The Future of Long-Standing Precedents After Kennedy

Gradual restricting of controversial precedents more likely than outright overturning

Justice Anthony Kennedy swears in Justice Neil Gorsuch on April 10, 2017. Kennedy’s retirement announcement sparked speculation and partisan fighting over his replacement. / THE WHITE HOUSE

Justice Anthony Kennedy’s June 27 announcement that he will retire from the U.S. Supreme Court at the end of July has left little doubt that his eventual replacement appointed by President Donald Trump will push the court further to the right. As of press time, Trump has not yet announced a nominee. And there has been much talk that a conservative majority could spell the end of long-standing precedents for hot-button issues such as abortion rights and affirmative action.

But the outright overturning of precedents such as Roe v. Wade or Obergefell v. Hodges is likely not as imminent as varying interest groups want. A push for narrow rulings and limiting the Supreme Court’s role as a political pawn, both intended to pre-serve it as an institution, have been hallmarks of the Roberts Court. And experts say that’s likely to keep the court from gutting long-established precedents outright. It’s more likely, they posit, that the court will chip away at left-leaning decisions over time.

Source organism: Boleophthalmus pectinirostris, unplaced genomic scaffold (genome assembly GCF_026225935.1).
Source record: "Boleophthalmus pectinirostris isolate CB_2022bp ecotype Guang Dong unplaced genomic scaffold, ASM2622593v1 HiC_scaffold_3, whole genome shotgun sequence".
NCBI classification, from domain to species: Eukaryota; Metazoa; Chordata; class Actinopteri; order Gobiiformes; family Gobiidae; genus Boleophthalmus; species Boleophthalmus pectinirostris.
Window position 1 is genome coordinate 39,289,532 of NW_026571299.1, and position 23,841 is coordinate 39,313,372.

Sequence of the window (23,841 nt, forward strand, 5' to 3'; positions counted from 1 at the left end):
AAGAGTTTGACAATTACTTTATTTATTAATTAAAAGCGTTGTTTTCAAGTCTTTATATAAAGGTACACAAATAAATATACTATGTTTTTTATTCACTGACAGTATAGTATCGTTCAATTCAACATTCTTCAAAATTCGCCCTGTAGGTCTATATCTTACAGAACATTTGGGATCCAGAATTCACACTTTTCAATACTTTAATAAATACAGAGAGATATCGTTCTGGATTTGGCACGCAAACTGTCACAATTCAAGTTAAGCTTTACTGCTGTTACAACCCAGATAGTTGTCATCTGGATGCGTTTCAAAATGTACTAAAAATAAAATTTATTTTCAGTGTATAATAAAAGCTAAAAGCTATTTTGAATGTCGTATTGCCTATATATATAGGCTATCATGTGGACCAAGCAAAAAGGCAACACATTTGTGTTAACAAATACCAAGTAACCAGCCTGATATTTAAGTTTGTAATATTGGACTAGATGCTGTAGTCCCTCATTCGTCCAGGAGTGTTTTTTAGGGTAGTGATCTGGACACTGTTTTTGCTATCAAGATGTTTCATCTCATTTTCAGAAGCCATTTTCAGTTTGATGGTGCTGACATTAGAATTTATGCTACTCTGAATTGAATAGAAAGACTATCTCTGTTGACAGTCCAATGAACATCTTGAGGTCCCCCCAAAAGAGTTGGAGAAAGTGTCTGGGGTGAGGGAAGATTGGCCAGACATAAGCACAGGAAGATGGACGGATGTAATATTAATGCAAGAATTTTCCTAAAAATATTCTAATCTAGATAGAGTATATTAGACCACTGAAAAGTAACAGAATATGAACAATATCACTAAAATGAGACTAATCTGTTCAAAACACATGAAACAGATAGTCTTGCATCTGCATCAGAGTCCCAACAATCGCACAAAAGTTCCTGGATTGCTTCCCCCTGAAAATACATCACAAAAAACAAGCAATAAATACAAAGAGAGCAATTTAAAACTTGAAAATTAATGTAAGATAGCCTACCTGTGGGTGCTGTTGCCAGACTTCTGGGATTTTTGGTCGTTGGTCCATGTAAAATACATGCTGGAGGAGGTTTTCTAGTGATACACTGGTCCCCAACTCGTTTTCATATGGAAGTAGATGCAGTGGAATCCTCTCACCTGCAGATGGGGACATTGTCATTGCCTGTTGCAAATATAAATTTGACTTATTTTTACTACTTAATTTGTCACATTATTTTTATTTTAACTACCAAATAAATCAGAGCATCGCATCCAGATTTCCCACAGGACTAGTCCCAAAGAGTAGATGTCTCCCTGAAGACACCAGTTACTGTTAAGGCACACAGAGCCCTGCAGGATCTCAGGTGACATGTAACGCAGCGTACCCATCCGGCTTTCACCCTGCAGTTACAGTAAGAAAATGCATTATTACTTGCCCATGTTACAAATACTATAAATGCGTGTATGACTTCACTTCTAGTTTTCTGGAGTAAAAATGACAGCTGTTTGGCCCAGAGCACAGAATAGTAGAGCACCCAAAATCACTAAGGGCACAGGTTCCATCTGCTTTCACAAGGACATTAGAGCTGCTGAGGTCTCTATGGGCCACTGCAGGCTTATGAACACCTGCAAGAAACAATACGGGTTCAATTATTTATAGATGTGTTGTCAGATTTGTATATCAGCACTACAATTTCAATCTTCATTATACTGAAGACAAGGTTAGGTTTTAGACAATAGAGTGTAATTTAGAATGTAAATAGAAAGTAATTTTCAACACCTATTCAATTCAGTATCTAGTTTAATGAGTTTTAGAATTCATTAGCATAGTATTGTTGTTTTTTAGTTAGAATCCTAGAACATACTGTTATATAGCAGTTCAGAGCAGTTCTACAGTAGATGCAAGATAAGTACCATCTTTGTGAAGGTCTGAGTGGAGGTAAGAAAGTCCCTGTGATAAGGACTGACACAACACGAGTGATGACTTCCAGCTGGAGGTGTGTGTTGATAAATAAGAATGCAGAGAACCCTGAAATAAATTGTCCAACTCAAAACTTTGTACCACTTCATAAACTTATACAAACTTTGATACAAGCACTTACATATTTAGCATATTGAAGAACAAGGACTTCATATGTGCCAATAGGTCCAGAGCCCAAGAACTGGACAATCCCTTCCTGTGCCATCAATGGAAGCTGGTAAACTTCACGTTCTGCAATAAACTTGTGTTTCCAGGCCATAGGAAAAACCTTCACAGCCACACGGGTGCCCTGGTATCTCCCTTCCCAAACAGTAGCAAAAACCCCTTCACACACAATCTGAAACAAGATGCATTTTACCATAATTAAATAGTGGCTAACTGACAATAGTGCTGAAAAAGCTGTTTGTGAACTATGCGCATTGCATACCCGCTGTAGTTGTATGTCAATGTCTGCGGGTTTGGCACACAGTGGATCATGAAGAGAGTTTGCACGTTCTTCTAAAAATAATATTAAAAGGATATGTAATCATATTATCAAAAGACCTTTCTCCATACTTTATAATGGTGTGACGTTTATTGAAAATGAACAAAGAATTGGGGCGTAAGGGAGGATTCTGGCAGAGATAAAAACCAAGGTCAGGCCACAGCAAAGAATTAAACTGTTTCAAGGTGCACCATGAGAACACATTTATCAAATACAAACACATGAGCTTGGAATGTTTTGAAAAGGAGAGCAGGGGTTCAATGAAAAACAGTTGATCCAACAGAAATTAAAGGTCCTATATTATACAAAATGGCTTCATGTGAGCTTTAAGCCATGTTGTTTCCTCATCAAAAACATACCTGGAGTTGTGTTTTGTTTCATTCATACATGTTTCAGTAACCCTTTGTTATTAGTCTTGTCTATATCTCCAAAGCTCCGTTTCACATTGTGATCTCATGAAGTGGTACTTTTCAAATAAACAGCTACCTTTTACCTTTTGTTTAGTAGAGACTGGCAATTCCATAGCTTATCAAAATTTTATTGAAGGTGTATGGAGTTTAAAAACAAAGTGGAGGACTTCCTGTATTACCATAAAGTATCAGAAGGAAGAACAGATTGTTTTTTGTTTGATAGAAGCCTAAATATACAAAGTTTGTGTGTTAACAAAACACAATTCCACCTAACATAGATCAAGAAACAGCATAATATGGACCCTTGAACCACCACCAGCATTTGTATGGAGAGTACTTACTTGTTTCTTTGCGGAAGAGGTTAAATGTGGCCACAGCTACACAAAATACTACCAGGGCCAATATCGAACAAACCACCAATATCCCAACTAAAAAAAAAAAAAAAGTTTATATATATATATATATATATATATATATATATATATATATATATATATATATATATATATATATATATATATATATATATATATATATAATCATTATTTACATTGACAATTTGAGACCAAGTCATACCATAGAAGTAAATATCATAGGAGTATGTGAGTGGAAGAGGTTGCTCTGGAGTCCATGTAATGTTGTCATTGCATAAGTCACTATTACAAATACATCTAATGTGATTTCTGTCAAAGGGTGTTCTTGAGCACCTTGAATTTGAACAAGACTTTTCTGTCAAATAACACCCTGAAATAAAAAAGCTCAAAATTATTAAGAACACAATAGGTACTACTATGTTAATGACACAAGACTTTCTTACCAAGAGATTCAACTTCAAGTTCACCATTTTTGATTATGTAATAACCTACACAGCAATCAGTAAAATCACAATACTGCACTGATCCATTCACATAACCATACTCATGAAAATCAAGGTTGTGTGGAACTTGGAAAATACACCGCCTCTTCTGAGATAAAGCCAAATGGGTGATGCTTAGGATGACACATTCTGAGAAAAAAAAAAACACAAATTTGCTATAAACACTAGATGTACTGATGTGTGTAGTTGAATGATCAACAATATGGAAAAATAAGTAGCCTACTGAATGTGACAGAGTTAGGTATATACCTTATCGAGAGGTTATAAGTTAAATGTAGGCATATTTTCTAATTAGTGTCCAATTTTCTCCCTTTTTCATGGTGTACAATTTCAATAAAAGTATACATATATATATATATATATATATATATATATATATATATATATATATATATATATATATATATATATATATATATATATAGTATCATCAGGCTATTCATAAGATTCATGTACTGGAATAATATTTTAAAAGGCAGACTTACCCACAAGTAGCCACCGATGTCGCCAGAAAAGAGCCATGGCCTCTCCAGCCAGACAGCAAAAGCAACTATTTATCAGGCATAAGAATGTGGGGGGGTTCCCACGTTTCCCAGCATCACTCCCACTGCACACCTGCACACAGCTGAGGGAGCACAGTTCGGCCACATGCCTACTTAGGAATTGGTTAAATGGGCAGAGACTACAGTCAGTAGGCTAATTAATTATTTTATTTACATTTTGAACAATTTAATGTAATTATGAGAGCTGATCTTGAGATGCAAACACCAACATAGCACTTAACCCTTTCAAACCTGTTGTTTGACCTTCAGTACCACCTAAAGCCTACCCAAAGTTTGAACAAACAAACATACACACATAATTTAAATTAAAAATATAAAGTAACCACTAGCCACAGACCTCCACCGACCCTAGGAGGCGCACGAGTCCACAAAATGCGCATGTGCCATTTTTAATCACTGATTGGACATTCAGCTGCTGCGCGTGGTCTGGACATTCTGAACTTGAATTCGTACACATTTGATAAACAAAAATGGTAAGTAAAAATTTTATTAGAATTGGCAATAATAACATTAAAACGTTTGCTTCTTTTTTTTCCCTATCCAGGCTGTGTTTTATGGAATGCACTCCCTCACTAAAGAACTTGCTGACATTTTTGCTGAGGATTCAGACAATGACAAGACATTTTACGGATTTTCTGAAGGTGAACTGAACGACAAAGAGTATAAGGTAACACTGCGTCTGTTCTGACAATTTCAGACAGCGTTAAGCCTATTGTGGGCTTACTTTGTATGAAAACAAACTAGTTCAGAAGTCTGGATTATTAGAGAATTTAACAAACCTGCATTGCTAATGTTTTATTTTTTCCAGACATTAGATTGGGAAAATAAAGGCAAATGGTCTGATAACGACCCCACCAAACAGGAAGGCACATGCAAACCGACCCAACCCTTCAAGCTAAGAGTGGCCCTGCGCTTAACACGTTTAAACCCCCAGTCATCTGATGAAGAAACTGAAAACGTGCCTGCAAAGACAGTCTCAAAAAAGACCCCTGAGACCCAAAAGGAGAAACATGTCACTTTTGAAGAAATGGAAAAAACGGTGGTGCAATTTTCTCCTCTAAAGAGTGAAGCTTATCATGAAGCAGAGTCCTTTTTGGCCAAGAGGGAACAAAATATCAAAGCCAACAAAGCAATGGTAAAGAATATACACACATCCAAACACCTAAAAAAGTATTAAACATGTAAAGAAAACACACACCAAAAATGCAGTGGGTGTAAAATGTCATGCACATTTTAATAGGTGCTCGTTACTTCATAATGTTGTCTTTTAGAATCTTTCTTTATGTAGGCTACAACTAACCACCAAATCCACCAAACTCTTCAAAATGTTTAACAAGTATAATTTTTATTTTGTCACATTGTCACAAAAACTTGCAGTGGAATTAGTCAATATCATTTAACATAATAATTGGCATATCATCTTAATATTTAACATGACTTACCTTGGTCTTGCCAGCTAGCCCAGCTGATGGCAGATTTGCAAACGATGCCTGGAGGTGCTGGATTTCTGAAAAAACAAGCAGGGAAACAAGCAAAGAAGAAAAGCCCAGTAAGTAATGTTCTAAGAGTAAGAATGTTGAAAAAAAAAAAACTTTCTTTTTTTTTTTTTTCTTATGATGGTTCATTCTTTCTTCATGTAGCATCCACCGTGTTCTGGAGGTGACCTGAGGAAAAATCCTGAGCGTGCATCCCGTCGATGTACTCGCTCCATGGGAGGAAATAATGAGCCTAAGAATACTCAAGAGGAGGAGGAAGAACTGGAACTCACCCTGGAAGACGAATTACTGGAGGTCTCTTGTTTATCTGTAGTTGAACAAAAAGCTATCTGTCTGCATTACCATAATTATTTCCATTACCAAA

“I guess the question is, is Chief Justice Roberts going to put institutional concerns ahead and say, ‘We don’t want to overturn these long-standing precedents outright on a 5-4 vote,’” said Sean Connelly, an appellate lawyer and former Colorado Court of Appeals judge.

To read this story and other complete articles featured in the July 9, 2018 print edition of Law Week Colorado, copies are available for purchase online.